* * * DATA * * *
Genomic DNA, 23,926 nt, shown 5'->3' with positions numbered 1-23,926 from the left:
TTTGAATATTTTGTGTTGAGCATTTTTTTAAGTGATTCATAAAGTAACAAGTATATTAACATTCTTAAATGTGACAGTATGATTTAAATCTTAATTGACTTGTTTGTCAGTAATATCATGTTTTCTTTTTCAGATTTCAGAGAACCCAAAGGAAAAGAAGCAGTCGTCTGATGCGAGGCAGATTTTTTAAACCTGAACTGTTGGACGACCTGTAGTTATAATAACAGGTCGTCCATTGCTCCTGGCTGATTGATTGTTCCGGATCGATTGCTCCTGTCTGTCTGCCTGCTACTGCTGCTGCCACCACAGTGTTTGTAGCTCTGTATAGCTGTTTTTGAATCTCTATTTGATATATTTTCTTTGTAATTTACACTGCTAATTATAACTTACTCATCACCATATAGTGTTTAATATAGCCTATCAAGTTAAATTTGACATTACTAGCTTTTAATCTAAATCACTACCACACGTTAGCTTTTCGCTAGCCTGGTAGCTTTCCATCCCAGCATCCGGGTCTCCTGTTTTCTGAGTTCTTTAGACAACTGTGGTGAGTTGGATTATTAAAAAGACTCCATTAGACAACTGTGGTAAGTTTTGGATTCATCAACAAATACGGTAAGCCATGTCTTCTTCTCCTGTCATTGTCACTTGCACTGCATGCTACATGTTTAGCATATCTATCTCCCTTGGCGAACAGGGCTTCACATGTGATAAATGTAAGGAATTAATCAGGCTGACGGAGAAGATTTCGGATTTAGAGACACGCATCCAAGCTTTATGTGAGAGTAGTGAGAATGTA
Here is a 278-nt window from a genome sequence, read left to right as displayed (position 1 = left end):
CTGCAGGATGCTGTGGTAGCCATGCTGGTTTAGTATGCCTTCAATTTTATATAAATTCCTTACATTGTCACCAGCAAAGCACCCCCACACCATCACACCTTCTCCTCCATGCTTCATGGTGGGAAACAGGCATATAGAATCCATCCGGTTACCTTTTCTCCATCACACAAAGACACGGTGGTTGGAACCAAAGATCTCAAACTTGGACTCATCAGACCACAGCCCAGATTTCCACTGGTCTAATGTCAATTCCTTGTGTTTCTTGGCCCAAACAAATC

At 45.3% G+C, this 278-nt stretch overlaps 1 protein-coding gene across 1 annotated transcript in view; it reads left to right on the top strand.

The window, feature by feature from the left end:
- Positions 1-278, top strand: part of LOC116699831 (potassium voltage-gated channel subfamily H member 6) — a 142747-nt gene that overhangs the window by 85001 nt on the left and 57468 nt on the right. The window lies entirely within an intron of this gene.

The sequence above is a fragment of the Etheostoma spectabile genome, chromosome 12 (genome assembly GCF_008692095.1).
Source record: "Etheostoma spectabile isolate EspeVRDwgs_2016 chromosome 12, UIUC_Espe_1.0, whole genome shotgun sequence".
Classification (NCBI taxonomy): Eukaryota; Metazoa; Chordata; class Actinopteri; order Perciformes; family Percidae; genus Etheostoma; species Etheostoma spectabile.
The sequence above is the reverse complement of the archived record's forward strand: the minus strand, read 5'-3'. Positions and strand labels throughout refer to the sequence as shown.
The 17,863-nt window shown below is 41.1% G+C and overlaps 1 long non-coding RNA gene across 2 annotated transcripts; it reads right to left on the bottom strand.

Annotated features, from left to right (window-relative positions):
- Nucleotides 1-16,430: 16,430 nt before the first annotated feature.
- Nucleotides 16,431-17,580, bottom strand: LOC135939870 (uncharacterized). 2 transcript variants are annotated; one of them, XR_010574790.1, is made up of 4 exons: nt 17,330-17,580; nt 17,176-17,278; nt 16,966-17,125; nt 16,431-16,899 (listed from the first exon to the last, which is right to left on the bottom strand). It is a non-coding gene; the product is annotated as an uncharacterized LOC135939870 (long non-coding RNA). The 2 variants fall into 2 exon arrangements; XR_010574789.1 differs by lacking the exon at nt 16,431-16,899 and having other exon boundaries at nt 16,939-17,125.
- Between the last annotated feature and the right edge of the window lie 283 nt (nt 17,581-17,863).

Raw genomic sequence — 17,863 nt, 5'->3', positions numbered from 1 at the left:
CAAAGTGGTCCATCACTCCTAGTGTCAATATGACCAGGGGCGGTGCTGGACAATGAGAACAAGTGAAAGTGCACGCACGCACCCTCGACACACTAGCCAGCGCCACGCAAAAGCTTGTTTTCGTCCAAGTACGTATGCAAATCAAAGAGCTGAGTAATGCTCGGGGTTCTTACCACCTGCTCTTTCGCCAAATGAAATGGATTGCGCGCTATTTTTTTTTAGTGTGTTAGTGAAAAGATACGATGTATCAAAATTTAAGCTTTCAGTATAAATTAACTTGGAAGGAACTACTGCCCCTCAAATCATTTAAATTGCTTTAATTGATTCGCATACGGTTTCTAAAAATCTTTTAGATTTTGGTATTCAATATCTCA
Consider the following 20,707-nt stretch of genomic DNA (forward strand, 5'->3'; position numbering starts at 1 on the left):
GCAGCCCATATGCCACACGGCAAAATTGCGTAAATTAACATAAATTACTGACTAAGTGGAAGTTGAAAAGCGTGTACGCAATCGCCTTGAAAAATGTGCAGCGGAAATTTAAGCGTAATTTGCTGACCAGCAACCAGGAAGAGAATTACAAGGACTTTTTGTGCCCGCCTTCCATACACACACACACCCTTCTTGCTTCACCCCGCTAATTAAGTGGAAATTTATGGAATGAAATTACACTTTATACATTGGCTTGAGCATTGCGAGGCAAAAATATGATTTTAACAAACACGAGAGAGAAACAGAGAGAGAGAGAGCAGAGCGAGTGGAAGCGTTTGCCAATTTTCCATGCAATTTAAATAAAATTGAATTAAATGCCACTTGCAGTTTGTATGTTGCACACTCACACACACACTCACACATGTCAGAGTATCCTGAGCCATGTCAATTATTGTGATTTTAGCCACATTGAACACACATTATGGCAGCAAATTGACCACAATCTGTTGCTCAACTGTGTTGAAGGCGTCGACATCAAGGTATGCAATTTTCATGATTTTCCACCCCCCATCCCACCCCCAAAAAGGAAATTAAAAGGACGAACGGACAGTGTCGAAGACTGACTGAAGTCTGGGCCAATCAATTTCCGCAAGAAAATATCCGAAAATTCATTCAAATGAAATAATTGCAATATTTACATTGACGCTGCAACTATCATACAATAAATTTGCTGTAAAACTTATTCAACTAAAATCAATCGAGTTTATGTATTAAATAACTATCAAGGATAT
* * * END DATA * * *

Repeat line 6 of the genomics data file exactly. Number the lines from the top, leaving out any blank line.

The window, feature by feature from the left end: